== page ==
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Gender and Honour in Historical Perspective

Insights from Modern Greece

Paris Papamichos-Chronakis

Thomas W. Gallant, Experiencing Dominion. Culture, Identity and Power in the British Mediterranean (Notre Dame, Indiana: University of Notre Dame Press, 2002), 252 pp., $19.00 (pb). ISBN 0-268-02802-8

Efi Avdela, ‘Dia logous timis’. Via, Sinesthimata ke Axies sti Metemfiliaki Ellada (‘For the sake of honour’: Violence, emotions, and values in post-Civil War Greece) (Athens: Nefeli Publications, 2002), 257 pp., n15.00 (pb). ISBN 960-211-656-0

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Our Present Misfortune

Games and the Post-Bureaucratic Colonization of Contingency

Thomas M. Malaby

Anthropology is turning toward a new engagement with a central question of Weber: how do people come to understand the distribution of fortune in the world? Our discipline's recent examination of the uses of the past prompts us to ask how stances toward the future are both the product of cultural logics and the target of institutional interests. In this article, I trace the engagement with contingency in anthropology and social thought, and then compare the nonchalant stance toward the future found in Greek society with the different disposition of individual gaming mastery in the digital domain, such as in Second Life, but also in the longest-running Greek state-sponsored game: Pro-Po. These examples illustrate how games are increasingly the sites for institutional efforts both to appropriate creativity and to generate distinctive subjectivities.

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“Eyes Shut, Muted Voices”

Narrating and Temporalizing the Post–Civil War Era through a Monument

Dimitra Gefou-Madianou

This article addresses the irreconcilability of memory in the context of the still contested history of the Greek Civil War of the 1940s. Drawing from ethnographic fieldwork conducted in Attica, the article analyzes past critical events that in many ways contest the concept of the linearity of time. The study explores the events surrounding the establishment of a monument in commemoration of the torching of a village by the German Nazis and the civil war, both of which have been indelibly engraved in people’s memories. Observing these happenings in simultaneity has enabled narratives to be understood, not simply as remembrances, but also as temporalities.

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The Jewish Museum of Greece

Brief Description, Mission, Issues and Programmes

Zanet Battinou

The Jewish Museum of Greece was founded in Athens in 1977 to house a small number of artefacts, sad remnants from the Greek Jewish Communities, which unlike their owners survived the destruction of the Holocaust. In 1997 the Jewish Museum left its long-time home, on 36 Amalias Avenue, and moved into its own premises, a restored neo-classical building on 39 Nikis Street. On 10 March 1998, the official inauguration of the museum took place, marking a new era for this historical and ethnographical institution, dedicated to preserve, study and present historical, cultural and material evidence of 2,300 years of Jewish life in Greece.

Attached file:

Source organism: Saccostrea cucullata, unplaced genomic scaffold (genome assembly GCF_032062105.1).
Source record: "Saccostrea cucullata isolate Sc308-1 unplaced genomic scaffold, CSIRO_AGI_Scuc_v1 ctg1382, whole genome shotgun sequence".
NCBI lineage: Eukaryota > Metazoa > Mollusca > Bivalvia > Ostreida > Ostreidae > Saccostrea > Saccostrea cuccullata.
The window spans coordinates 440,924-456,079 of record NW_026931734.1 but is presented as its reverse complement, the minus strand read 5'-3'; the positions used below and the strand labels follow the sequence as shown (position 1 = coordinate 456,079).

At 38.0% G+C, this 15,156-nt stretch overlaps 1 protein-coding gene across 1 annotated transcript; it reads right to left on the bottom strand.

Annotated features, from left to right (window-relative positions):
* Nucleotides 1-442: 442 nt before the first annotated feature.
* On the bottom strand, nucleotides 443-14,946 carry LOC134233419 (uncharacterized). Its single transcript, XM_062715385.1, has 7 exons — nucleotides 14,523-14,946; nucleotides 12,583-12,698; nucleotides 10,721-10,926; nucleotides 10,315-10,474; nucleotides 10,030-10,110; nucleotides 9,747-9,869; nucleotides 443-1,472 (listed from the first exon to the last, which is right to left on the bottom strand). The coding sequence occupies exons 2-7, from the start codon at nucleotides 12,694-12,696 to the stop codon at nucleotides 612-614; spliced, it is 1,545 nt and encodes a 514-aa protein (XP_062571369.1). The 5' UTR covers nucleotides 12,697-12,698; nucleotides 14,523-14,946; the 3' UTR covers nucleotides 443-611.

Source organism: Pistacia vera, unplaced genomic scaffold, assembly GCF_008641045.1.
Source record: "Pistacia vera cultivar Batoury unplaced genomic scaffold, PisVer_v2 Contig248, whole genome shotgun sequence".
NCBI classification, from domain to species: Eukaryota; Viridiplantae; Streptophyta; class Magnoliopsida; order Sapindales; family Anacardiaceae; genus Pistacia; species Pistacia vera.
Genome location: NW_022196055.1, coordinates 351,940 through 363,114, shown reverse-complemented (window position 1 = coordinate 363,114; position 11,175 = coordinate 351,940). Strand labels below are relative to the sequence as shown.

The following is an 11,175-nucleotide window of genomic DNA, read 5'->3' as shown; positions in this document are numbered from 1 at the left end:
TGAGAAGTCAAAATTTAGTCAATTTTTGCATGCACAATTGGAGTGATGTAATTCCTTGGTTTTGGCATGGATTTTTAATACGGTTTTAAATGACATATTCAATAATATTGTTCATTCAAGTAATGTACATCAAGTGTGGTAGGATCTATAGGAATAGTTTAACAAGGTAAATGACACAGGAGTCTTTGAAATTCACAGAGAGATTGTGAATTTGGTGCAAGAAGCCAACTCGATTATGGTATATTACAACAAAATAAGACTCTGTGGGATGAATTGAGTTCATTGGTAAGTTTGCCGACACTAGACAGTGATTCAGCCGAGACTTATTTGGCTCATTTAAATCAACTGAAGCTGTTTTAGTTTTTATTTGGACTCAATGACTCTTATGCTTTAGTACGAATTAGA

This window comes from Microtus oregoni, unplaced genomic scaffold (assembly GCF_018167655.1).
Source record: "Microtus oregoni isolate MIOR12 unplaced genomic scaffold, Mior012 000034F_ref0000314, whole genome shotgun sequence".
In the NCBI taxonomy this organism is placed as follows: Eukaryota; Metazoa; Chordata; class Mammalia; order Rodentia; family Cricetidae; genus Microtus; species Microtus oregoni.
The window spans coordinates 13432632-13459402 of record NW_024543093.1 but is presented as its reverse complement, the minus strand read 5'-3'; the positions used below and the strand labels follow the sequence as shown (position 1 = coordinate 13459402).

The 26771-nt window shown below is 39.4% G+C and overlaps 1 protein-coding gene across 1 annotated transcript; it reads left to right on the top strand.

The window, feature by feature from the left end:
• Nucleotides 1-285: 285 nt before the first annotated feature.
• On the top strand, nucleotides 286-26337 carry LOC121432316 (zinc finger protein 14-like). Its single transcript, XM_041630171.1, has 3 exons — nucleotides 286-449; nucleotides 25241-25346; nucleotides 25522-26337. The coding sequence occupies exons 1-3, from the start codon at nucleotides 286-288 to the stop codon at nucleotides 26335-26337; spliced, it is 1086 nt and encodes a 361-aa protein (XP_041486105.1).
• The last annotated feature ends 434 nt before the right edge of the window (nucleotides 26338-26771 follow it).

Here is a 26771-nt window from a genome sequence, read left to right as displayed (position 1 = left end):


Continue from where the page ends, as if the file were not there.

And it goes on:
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Eftihia Voutira

This article discusses the post–Cold War repatriation to the Black Sea of people deported to Central Asia after World War II, Crimean Tatars and Pontic Greeks. It reflects on their novel ethnic and religious identifications, not available to them before their exile. Religious labeling is now used by officials as a criterion for allocating people to places, and by people as expressions of loyalty and belonging. Politically, such labeling is used for negotiating appropriate sites for resettlement schemes for the two groups in the region. The Crimean Tatar strategy is to argue in favor of “indigenous group” status, while the Pontic Greeks opt for dual commitment between repatriation to their “kin state” (Greece) and their pre-WWII places of residence in the Crimea. The comparison of the dilemmas faced by the two communities upon repatriation elucidates the role of the Black Sea region in the pragmatics of “returning home” and people's sentiments of belonging.

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Annita Panaretou

Under this rubric, Journeys presents Dr Annita Panaretou's assessment of the character of Greek travel writing and its place in a wider Balkan and European context, and a discussion of her position by three other scholars. The debate raises questions that go well beyond the immediate problem posed by the Greek case. What are the roles of history, ideology and emotion in the construction of identities? How does travel writing serve as a site in which these can be expressed, constructed and negotiated? And how, in the light of such issues, should we study particular national travel-writing traditions?